Genre: YA contemporary
Pages: 240 (for hardcover)
Publication date: January 28th, 2014
When high school senior Paul Wagoner walks into his school library with a stolen gun, he threatens his girlfriend Emily Beam, then takes his own life. In the wake of the tragedy, an angry and guilt-ridden Emily is shipped off to boarding school in Amherst, Massachusetts, where she encounters a ghostly presence who shares her name. The spirit of Emily Dickinson and two quirky girls offer helping hands, but it is up to Emily to heal her own damaged self.Source: I received an e-arc of this book from the publisher through Netgalley in return for an honest review.
This inventive story, told in verse and in prose, paints the aftermath of tragedy as a landscape where there is good behind the bad, hope inside the despair, and springtime under the snow.
*Clarification: this book has poetry in it, but it's not written in verse. It's written in prose with a lot of poems from the main character and Emily Dickinson mixed in with it.
And We Stay was a lyrical and beautiful story about coming to terms with loss. While it was a good story, it wasn't as strong or as impacting as it had the potential to be.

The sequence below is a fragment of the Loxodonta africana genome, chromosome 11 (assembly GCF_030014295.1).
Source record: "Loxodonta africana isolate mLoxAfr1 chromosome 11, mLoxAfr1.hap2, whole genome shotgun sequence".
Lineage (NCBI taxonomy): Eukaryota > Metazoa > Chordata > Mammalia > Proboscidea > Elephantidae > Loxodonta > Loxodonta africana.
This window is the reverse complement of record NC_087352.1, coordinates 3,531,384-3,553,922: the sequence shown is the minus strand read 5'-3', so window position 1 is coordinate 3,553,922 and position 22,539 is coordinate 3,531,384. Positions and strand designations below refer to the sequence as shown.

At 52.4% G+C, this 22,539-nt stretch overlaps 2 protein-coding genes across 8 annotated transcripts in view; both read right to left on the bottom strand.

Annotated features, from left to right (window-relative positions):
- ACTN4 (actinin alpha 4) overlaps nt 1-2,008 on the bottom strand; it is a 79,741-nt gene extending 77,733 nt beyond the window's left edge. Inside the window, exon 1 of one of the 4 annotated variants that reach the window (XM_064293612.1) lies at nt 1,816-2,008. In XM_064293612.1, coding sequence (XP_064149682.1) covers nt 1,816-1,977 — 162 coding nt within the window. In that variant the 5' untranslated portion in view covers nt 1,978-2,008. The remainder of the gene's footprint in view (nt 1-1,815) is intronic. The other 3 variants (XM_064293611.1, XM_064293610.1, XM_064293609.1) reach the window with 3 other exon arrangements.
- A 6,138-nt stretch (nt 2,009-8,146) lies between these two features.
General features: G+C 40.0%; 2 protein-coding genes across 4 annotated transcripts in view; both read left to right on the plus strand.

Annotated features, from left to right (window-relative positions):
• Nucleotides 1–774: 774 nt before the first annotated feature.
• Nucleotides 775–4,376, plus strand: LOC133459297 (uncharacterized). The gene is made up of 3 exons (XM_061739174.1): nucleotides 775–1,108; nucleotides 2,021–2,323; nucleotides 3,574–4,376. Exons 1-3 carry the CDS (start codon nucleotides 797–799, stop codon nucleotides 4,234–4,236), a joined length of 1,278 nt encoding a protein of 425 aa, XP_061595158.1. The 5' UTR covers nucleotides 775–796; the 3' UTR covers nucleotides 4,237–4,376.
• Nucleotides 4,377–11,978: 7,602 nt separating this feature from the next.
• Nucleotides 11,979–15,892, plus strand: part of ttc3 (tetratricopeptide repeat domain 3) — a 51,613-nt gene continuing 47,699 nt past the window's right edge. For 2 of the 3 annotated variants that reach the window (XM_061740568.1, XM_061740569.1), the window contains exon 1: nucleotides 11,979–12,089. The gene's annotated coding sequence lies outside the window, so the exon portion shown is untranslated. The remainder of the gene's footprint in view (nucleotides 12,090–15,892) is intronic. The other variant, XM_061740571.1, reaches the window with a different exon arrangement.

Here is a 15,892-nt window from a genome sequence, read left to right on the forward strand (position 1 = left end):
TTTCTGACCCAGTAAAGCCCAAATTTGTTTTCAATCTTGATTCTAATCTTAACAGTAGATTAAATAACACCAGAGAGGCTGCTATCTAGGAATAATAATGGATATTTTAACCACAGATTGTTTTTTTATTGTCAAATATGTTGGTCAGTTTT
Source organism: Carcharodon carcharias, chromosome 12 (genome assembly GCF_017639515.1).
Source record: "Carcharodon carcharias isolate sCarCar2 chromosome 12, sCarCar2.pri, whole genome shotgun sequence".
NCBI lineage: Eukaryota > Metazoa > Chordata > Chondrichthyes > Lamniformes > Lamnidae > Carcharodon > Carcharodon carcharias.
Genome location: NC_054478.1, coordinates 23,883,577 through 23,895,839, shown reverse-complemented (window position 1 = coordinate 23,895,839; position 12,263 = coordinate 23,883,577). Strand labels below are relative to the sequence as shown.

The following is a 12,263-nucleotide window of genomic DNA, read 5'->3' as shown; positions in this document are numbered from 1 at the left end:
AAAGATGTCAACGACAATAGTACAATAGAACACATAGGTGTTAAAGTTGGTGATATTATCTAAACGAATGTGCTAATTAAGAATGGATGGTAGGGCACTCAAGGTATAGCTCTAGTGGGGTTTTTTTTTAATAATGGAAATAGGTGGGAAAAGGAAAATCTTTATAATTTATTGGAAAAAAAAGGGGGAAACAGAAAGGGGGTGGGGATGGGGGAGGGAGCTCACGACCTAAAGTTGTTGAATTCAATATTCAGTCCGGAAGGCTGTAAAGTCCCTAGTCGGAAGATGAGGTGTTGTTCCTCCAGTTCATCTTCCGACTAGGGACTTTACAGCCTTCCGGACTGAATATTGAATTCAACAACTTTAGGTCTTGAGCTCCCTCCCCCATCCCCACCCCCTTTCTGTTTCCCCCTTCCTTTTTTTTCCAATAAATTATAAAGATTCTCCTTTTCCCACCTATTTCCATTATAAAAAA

HERE'S WHAT I LIKED
Like I said, it was a beautiful story. I liked the point of it and I loved how it was written—seamless transitions between past and present with poems dispersed throughout. Books written like this one tend to sit well with me. I liked the soulful and somber feel to this one; it fit well with Emily's story. There was also a connection between the main character and Emily Dickinson that I simply loved!
One of the other things I liked was the absence of romance. That wasn't the spotlight. There wasn't even a central couple. Well, in Emily's flashbacks, she remembers Paul and her relationship with him, but it didn't have that romance-y feel to it. Her memories of him were quite brief (thought there were a lot of memories) and more or less dispassionate. I appreciated the lack of romance—it would've been unnecessary if there was a lot of it. No big spotlight on romance meant there was more room for the rest of the story to be told and for its messages to be delivered.
HOWEVER . . .
There was a distanced feel to the entire book. We didn't become in tune with Emily's emotions as much as we (or at least, I) hope. Because of that, the power and the impact of this girl's journey towards recovery was watered down—muffled. It didn't come through as strong as it could have. There was a ton of potential for this book to be heartbreaking and memorable, but it didn't reach that level for me.
And We Stay was well worth the read. It didn't take long to finish and I mostly enjoyed it. The only problem was that it missed that emotional mark where the story pulls the readers in and makes them truly get to know and sympathize with the characters. There was too much distance—in the characters, in the characters, I'm not exactly sure—that just . . . left this book short of its full potential.
My questions for you:
What usually makes a book feel distanced to you?
Do you like it when poetry is used in books?